Saul Marquez:
But I think it’s wonderful. And so I was curious, Ingrid and the One Hundred Thousand Babies campaign, what’s one of the key metrics that I guess the most impactful metric that you found improved?

Ingrid Vasiliu-Feltes :
It’s hard to pick one because we we’ve picked several, but I might be one that’s more relevant to the general audience than everybody might be able to relate to. So sepsis, so infection. That’s the technical term for infections. We believe that that’s a main driver, of course. And as you know, all major institutions in health care like IHI and National Patient Safety Foundation, there’s joint commission are always emphasizing that. So the same way for neonatology, one that everybody can relate to was sepsis. And we all focused on no one ever. No partner and no Physician, no nurse in any accepting will ever disagree that it’s important to control infection, right, and to appropriately diagnose them appropriately, treat them or prevent them, of course. So I would say was one that you could not have more support from all the stakeholders ever.

Saul Marquez:
Absolutely. Great example and appreciate you adding some granularity to it. The work is incredible. One hundred thousand babies campaign, hundreds of nick use participating. And now onto the second phase. Definitely exciting. What are you most proud of in the work that you’ve accomplished, whether it be in your career or the time that you’ve spent at Med Max?

Ingrid Vasiliu-Feltes :
Well, first, I would say I’m proud of our teams wherever I’ve worked, that I was very, very lucky that I always had excellent teams that work very hard. And not only were they professionally from a professional expertise, great teams, but I was very, very lucky that most of the teams I always work that also had their heart in the right place, so to speak. So we are always super aligned in our mission and vision. And I think that’s the part for me at Med Max. I always emphasized that I strongly believe in our mission and that’s the one thing. Although it’s tough to work in healthcare. I don’t think you’re going to ever hear anybody that said that healthcare is easy if you have a mission that you can relate to. Then everything else is tolerable, so to speak, about the challenges we face in healthcare.

Saul Marquez:
I love it.That’s a great one. Ingrid And so as you think about one of the biggest setbacks or obstacles that you faced. What was that and and what was the key learning?

Ingrid Vasiliu-Feltes :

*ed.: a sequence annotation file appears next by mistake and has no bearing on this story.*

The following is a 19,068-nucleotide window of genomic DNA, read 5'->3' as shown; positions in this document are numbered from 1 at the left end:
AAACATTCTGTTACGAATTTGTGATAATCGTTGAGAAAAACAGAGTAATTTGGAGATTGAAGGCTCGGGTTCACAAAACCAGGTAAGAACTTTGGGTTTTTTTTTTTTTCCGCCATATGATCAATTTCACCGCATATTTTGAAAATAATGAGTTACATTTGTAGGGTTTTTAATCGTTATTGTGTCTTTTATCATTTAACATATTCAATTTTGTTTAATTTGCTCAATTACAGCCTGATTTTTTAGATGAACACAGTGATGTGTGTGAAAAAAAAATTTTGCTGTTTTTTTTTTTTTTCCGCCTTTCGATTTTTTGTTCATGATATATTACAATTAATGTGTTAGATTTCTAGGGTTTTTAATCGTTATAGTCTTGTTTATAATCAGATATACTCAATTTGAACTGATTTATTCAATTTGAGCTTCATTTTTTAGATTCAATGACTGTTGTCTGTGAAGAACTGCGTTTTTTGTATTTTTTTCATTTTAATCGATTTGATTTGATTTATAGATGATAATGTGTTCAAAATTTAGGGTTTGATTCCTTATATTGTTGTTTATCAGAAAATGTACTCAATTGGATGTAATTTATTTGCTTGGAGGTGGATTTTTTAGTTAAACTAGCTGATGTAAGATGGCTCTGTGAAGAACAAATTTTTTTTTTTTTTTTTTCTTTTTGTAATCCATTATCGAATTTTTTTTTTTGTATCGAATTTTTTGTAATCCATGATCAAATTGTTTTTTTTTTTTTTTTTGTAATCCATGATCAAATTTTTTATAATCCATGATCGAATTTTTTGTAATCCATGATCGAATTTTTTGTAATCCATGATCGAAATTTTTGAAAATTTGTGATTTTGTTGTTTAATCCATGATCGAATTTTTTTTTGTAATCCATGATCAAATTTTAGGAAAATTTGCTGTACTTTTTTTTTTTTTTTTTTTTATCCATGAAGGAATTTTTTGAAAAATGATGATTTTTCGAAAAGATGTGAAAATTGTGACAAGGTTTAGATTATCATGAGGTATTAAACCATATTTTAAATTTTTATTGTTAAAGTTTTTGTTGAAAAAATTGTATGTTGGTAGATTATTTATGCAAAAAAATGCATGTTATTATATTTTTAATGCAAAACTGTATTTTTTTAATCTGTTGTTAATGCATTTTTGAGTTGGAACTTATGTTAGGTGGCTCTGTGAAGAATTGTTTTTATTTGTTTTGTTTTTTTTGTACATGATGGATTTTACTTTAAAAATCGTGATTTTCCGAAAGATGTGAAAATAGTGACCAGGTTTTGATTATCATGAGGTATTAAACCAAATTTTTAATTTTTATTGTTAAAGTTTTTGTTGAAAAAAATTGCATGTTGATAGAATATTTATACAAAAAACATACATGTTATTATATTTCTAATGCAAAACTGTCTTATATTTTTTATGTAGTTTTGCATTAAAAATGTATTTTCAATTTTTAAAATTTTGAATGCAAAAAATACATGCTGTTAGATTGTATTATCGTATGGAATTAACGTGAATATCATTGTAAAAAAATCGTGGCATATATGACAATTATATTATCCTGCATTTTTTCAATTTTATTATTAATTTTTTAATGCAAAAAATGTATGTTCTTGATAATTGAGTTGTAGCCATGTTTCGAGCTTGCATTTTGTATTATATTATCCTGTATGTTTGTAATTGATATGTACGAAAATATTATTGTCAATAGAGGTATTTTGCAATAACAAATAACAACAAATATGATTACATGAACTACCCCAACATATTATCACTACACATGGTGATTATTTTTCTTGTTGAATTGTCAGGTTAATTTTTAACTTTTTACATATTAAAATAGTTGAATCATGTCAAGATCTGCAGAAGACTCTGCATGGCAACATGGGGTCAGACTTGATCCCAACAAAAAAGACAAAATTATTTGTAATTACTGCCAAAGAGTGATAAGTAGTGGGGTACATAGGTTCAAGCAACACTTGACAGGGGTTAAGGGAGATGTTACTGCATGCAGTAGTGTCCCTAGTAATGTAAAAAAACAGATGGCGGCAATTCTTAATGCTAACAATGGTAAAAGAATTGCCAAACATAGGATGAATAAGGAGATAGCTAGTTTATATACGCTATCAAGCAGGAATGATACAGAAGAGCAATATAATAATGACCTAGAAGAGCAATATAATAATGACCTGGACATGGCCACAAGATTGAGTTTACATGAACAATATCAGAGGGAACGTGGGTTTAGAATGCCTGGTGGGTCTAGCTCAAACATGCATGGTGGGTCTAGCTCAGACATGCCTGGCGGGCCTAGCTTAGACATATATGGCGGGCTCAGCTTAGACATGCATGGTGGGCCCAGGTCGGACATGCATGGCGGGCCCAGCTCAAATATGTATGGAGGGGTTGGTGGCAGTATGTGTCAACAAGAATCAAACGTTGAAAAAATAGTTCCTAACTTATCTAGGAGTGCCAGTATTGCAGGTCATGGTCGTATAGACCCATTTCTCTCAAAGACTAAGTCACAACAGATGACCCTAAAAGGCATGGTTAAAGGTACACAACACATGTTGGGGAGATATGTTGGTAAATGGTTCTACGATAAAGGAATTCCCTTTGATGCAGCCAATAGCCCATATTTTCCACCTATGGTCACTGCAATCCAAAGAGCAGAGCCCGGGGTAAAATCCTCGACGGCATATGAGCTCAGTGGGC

So you have to cut me off because otherwise I might talk too much. But the set the setbacks I always felt that if if you’re trying to solve a problem, everybody should should just put all the other interests aside and try to solve the problem. But as you know, it’s not always easy. And I think the silos that we’re still experiencing in healthcare, I think those are, for me, the most frustrating. Ideologically, most people want to do well. Ideologically, most stakeholders obviously will state that they want to achieve the same goal. But sometimes the daily silos that we experience. And when I say silos is everybody has their specific goals. They need to achieve Right.. We have legislative and regulatory guidelines. We have budgets. We have all kinds of limitations. And everybody, of course, has to follow them. But I feel that sometimes working in a more cross disciplinarian, interdisciplinary way in breaking these silos would be very helpful to the healthcare ecosystem as a whole. So that’s the one I would say when you look at other industries, I think they’ve been able to master that much better than healthcare. My that’s my professional in just individual opinion. That’s not a company opinion. I feel like in general in healthcare, when you look at banking as an example, Right. or any other industry, we can find many. They’ve been able to break through some of these boundaries that are artificially designed. And I think in healthcare was still struggling with things that were decided maybe twenty five years ago. And although technology has advanced and we’re faced beautiful clinical innovations and scientific discoveries, we still have other things that are a decade behind. Let’s say you’re not my my biggest frustration and setback. So to speak.